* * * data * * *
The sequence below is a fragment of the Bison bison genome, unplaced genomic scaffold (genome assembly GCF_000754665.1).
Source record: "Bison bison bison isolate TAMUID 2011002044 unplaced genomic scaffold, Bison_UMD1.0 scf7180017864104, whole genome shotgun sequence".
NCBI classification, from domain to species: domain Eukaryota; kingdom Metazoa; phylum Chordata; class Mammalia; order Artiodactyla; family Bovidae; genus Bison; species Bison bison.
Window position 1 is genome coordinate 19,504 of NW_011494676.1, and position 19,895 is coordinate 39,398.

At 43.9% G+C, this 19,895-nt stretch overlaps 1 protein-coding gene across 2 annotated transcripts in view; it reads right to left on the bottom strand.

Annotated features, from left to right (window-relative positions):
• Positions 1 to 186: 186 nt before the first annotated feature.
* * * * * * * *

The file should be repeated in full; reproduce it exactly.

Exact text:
The sequence below is a fragment of the Bison bison genome, unplaced genomic scaffold (genome assembly GCF_000754665.1).
Source record: "Bison bison bison isolate TAMUID 2011002044 unplaced genomic scaffold, Bison_UMD1.0 scf7180017864104, whole genome shotgun sequence".
NCBI classification, from domain to species: domain Eukaryota; kingdom Metazoa; phylum Chordata; class Mammalia; order Artiodactyla; family Bovidae; genus Bison; species Bison bison.
Window position 1 is genome coordinate 19,504 of NW_011494676.1, and position 19,895 is coordinate 39,398.

At 43.9% G+C, this 19,895-nt stretch overlaps 1 protein-coding gene across 2 annotated transcripts in view; it reads right to left on the bottom strand.

Annotated features, from left to right (window-relative positions):
• Positions 1 to 186: 186 nt before the first annotated feature.